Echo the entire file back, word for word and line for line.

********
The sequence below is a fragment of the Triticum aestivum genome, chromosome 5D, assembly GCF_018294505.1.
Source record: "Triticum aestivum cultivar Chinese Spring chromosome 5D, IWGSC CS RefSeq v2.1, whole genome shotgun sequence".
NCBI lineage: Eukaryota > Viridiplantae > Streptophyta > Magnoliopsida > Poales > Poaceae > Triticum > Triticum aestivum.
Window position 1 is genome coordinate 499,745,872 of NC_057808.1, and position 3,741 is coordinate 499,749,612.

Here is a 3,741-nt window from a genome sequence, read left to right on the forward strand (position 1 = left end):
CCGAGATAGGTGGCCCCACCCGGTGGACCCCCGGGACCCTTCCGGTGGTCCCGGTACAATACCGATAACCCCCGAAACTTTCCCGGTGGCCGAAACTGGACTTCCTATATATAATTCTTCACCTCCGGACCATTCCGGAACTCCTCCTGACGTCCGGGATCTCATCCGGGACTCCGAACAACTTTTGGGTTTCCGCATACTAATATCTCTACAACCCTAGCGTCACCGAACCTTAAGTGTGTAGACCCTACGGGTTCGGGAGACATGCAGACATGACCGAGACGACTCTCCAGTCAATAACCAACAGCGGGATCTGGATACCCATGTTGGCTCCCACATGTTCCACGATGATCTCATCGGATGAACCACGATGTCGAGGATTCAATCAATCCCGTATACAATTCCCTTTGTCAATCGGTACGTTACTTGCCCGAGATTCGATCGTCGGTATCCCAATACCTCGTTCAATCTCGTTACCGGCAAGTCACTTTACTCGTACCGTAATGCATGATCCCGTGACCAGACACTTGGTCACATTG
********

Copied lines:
The sequence below is a fragment of the Triticum aestivum genome, chromosome 5D, assembly GCF_018294505.1.
Source record: "Triticum aestivum cultivar Chinese Spring chromosome 5D, IWGSC CS RefSeq v2.1, whole genome shotgun sequence".
NCBI lineage: Eukaryota > Viridiplantae > Streptophyta > Magnoliopsida > Poales > Poaceae > Triticum > Triticum aestivum.
Window position 1 is genome coordinate 499,745,872 of NC_057808.1, and position 3,741 is coordinate 499,749,612.

Here is a 3,741-nt window from a genome sequence, read left to right on the forward strand (position 1 = left end):
CCGAGATAGGTGGCCCCACCCGGTGGACCCCCGGGACCCTTCCGGTGGTCCCGGTACAATACCGATAACCCCCGAAACTTTCCCGGTGGCCGAAACTGGACTTCCTATATATAATTCTTCACCTCCGGACCATTCCGGAACTCCTCCTGACGTCCGGGATCTCATCCGGGACTCCGAACAACTTTTGGGTTTCCGCATACTAATATCTCTACAACCCTAGCGTCACCGAACCTTAAGTGTGTAGACCCTACGGGTTCGGGAGACATGCAGACATGACCGAGACGACTCTCCAGTCAATAACCAACAGCGGGATCTGGATACCCATGTTGGCTCCCACATGTTCCACGATGATCTCATCGGATGAACCACGATGTCGAGGATTCAATCAATCCCGTATACAATTCCCTTTGTCAATCGGTACGTTACTTGCCCGAGATTCGATCGTCGGTATCCCAATACCTCGTTCAATCTCGTTACCGGCAAGTCACTTTACTCGTACCGTAATGCATGATCCCGTGACCAGACACTTGGTCACATTG